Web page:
On May 16, it will become clear which party will form the next government. The question is whether the coalition that comes to power, be it the United Progressive Alliance, the National Democratic Alliance, the almost extinct Third Front, the Federal Front or any other combination, would have the capacity of institutionalizing transparent governance. The concern is genuine, given the trajectory of the political discourse. People at large are yet to make out the essence of the democratic system — one of the many causes of disenchantment towards politics.
In his book, Revolution from Above, the sociologist, Dipankar Gupta, said that his idea of democracy changed on a visit to Basque Country in Spain. The visit made him realize that a good democrat is one who has his own vision. Gupta argues that changes take place not because of popular pressure from below but because of elite intervention.
If anything is missing in India, it is national leadership. The political classes have for long succeeded in convincing a large section of the people that they are the be-all and end-all, and the results are all too evident. The notion started changing as the anti-corruption movement gained momentum. Institutions such as civil society, the judiciary, a segment of the bureaucracy, the media and the CAG also played a significant role in changing the notion that the mighty political class is infallible.
People are realizing that there is something fundamentally wrong about the way politics is conducted in India. People now know that a neoliberal economy has not led to an inclusive society or guaranteed wealth for many. We are unlikely to recover from the wounds inflicted by successive governments for their narrow political imagination. The nation is paying a heavy price for malgovernance and corruption.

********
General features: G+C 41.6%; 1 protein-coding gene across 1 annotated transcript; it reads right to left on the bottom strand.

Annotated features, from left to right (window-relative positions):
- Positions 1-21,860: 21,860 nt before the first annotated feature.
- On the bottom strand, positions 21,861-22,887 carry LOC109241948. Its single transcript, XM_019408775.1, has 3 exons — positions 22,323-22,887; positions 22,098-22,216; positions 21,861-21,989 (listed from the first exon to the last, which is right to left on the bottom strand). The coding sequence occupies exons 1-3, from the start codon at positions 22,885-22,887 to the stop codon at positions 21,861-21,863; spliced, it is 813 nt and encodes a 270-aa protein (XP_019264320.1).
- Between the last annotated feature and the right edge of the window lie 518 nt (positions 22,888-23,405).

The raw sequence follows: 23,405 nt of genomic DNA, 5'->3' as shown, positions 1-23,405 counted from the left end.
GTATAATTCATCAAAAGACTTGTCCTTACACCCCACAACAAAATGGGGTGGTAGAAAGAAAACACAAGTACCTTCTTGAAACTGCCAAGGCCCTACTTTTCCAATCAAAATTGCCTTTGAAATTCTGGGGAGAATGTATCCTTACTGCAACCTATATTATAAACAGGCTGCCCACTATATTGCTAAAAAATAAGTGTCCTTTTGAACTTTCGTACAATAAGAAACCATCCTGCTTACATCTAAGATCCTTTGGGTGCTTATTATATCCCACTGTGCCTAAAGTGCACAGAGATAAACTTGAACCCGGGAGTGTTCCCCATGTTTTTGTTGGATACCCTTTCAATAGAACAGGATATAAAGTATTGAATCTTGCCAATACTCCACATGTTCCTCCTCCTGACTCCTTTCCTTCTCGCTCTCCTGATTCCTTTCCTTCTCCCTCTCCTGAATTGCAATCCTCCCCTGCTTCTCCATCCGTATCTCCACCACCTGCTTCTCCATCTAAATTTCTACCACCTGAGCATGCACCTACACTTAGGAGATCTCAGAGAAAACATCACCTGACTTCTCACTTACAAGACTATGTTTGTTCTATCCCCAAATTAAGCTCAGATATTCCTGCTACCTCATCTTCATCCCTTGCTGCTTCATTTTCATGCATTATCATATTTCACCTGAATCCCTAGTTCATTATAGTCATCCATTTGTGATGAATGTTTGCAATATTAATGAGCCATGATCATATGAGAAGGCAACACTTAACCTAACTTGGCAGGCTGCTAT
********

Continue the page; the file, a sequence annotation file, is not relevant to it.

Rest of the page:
Till 1700 AD, India held the highest share in the world’s GDP surpassing West Europe, the United States of America and China. This despite the fact that India never conquered or colonized other nations. Instead, it had been the target of numerous invasions and economic exploitation. Yet, it was able to sustain its global material supremacy. India has enough food to feed everyone as well as the technology and the resources to meet obstacles. Why is it then that a large number of Indians barely manage to eke out an existence? More than half of India’s population is under the age of 25. Over 65 per cent is below the age of 35. Yet there has been little thrust on job creation. The time is ripe for political parties to weed out the economic, social and cultural ills plaguing India. In the run-up to the elections, the prevailing crisis presents us with an unprecedented opportunity to find new ways of dealing with problems.
Conventional wisdom states that a coalition government hinders policy reform. Given the scale of the crisis, it is felt that politico-developmental leadership is crucial. The primary task of a politico-developmental leadership is to persuade allies to share a common vision and programme in the national interest. Political leadership in the mould of a developmental agenda should dismantle resistance within alliance and outside the alliance based on sincere intentions. Politico-developmental leadership also entails confronting intractable issues authoritatively.
For India to move forward, the new government must regain the people’s trust by bringing to an end populism, corruption, the exploitation of resources and the abuse of power. Public institutions must be strengthened to uplift the people, to reinvigorate the economy, establish the rule of law and preserve the ecology. Only then would the people see the light of a distant dawn.